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01.12.2013 | Research article | Ausgabe 1/2013 Open Access

BMC Medical Research Methodology 1/2013

Estimating relative intensity using individualized accelerometer cutpoints: the importance of fitness level

BMC Medical Research Methodology > Ausgabe 1/2013
Cemal Ozemek, Heather L Cochran, Scott J Strath, Wonwoo Byun, Leonard A Kaminsky
Wichtige Hinweise

Electronic supplementary material

The online version of this article (doi:10.​1186/​1471-2288-13-53) contains supplementary material, which is available to authorized users.
Cemal Ozemek, Heather L Cochran, Scott J Strath, Wonwoo Byun and Leonard A Kaminsky contributed equally to this work.

Competing interest

The authors declare that they have no competing interests

Authors’ contributions

CO completed the data analysis, results interpretation and manuscript preparation. HC performed data collection at Ball State University, while SS collected and provided data at the University of Wisconsin-Milwaukee. WB was involved in the manuscript preparation and LK completed the ethics application, design of this project and was involved in manuscript preparations. All authors read and approved the final manuscript.



Accelerometer cutpoints based on absolute intensity may under or overestimate levels of physical activity due to the lack of consideration for an individual’s current fitness level. The purpose of this study was to illustrate the interindividual variability in accelerometer activity counts measured at relative intensities (40 and 60% heart rate reserve (HRR)) and demonstrate the differences between relative activity counts between low, moderate and high fitness groups.


Seventy-three subjects (38 men, 35 women) with a wide range of cardiorespiratory fitness (maximal oxygen consumption (VO2max): 27.9 to 58.5 ml · kg-1 · min-1), performed a submaximal exercise test with measures of heart rate (HR) and accelerometer activity counts. Linear regression equations were developed for each subject to determine accelerometer activity counts for moderate and vigorous intensity physical activity corresponding to 40% and 60% of HRR. Interindividual variability of activity counts between subjects at both 40% and 60% of HRR was demonstrated by plotting values using a box and whisker plot. To examine the difference between absolute and relative activity cutpoints, subjects were categorized into 3 fitness groups based on metabolic equivalents (MET) (<10 MET, 10–13 MET, >13 MET).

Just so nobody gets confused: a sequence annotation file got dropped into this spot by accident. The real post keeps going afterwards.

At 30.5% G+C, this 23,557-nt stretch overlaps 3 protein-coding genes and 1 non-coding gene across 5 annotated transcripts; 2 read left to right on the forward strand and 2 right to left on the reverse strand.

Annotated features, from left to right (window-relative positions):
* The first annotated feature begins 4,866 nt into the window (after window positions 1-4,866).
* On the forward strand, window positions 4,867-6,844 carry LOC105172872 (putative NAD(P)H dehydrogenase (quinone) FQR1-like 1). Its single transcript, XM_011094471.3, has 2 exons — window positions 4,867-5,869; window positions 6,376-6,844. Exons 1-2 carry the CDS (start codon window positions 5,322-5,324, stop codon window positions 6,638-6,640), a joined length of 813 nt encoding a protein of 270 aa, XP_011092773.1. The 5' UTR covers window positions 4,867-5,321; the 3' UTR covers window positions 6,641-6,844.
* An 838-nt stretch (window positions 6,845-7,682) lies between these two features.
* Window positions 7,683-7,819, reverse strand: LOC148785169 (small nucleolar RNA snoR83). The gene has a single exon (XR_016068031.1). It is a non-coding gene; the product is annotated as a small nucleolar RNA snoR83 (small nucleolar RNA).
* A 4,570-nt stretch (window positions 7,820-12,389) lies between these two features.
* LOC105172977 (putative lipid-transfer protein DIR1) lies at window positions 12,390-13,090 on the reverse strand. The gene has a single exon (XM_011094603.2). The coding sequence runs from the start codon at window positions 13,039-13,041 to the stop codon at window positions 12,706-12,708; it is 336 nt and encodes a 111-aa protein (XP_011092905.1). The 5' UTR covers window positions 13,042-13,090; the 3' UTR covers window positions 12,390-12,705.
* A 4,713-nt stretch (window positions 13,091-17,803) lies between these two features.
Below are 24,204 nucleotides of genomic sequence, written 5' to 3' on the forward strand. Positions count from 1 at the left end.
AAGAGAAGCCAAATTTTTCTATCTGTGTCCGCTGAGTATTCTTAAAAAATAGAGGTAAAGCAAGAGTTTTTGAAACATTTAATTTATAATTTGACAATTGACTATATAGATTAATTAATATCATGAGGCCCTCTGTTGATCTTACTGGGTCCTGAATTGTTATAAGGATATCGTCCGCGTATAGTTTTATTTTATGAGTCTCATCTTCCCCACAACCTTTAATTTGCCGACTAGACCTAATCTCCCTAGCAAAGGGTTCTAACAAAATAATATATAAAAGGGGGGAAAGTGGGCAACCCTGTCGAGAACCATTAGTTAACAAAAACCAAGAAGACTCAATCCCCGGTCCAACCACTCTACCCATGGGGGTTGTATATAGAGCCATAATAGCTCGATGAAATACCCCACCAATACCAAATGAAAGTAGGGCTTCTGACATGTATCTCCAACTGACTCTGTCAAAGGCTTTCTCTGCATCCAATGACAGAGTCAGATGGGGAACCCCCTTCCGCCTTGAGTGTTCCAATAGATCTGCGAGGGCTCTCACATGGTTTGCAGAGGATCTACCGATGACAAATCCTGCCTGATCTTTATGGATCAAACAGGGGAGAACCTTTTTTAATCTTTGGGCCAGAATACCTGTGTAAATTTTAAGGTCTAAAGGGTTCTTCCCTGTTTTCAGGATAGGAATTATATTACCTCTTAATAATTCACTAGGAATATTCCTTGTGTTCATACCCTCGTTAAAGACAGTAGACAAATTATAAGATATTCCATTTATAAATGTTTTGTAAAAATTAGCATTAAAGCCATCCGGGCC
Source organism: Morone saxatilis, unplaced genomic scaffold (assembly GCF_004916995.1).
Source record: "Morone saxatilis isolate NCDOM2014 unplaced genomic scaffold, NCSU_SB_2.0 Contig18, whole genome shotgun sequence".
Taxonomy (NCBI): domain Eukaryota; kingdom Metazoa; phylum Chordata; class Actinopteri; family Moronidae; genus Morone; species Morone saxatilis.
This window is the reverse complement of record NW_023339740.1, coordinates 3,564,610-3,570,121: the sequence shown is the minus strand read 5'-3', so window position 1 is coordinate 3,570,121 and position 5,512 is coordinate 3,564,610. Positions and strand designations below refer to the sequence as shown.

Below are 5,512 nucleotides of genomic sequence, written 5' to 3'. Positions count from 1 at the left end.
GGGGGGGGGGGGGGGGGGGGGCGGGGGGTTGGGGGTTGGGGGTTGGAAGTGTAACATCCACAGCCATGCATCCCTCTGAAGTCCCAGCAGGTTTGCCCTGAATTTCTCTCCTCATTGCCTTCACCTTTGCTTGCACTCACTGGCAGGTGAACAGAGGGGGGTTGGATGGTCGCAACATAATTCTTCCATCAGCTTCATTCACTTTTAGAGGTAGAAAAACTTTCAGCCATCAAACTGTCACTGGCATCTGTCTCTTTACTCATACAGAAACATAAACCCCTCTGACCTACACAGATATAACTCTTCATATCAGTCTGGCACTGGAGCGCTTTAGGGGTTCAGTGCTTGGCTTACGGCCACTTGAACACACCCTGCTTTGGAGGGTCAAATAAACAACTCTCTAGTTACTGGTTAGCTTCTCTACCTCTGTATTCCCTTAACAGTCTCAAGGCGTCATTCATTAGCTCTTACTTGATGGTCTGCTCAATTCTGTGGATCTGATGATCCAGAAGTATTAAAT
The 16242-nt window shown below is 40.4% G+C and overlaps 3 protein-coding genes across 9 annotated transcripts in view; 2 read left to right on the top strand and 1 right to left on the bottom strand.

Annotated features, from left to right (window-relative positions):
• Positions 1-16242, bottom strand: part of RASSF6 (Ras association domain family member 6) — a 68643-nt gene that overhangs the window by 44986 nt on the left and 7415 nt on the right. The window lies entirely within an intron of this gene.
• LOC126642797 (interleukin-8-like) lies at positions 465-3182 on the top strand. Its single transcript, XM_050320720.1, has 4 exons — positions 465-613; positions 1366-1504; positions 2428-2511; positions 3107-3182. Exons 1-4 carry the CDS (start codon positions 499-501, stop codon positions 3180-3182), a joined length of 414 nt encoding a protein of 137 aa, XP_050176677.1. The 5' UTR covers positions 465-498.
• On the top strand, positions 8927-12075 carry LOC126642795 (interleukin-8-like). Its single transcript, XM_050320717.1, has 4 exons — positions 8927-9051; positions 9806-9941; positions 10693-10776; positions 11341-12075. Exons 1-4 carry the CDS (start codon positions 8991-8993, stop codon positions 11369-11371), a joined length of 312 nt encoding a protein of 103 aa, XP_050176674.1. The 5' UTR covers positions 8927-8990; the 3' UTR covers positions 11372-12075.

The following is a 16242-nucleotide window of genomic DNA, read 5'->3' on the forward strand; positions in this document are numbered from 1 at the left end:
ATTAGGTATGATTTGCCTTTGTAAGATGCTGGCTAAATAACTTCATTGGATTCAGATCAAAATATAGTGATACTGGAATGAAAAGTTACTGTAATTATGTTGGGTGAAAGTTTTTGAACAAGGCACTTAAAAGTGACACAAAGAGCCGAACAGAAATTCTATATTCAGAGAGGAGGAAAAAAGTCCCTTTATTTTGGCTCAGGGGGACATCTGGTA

At 40 and 60% of HRR, activity counts ranged from 1455–7520, and 3459–10066 counts · min-1, respectively. Activity counts at 40% HRR (3385 ± 850, 4048 ± 1090, and 5037 ± 1019 counts · min-1) and 60% HRR (5159 ± 765, 5995 ± 1131 and 7367 ± 1374 counts · min-1) significantly increased across fitness groups (<10 MET, 10–13 MET, and >13 MET, respectively).


This study revealed interindividual variability in activity counts at relative moderate (40% HRR) and vigorous (60% HRR) intensities, while fitness level was shown to have a significant influence on relative activity counts measured at these intensities. Individualizing activity count cutpoints may be more representative of an individual’s PA level relative to their fitness capacity, compared to absolute activity count cutpoints.
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